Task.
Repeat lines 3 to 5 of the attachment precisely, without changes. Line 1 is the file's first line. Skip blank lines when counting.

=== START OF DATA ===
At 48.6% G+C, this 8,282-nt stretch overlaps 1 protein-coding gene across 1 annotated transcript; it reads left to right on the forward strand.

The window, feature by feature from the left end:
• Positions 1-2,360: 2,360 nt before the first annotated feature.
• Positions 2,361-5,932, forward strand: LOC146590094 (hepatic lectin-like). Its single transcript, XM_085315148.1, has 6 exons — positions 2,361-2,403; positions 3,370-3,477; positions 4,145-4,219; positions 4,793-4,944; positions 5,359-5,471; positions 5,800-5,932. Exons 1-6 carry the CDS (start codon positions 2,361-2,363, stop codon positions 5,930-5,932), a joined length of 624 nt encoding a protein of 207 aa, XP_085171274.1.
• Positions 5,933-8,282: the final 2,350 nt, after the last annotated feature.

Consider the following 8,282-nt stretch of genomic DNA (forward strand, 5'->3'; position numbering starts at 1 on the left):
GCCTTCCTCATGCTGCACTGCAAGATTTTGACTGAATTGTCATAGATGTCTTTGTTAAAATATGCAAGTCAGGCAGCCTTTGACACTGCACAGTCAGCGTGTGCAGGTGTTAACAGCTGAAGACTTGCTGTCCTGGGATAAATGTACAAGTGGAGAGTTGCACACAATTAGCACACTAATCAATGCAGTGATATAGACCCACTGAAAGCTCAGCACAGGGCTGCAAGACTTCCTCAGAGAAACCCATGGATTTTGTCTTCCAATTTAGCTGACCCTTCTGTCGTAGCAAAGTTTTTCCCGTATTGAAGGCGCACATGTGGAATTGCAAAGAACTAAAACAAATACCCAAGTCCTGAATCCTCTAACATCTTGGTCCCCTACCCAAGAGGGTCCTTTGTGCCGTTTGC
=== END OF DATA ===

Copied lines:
• Positions 1-2,360: 2,360 nt before the first annotated feature.
• Positions 2,361-5,932, forward strand: LOC146590094 (hepatic lectin-like). Its single transcript, XM_085315148.1, has 6 exons — positions 2,361-2,403; positions 3,370-3,477; positions 4,145-4,219; positions 4,793-4,944; positions 5,359-5,471; positions 5,800-5,932. Exons 1-6 carry the CDS (start codon positions 2,361-2,363, stop codon positions 5,930-5,932), a joined length of 624 nt encoding a protein of 207 aa, XP_085171274.1.
• Positions 5,933-8,282: the final 2,350 nt, after the last annotated feature.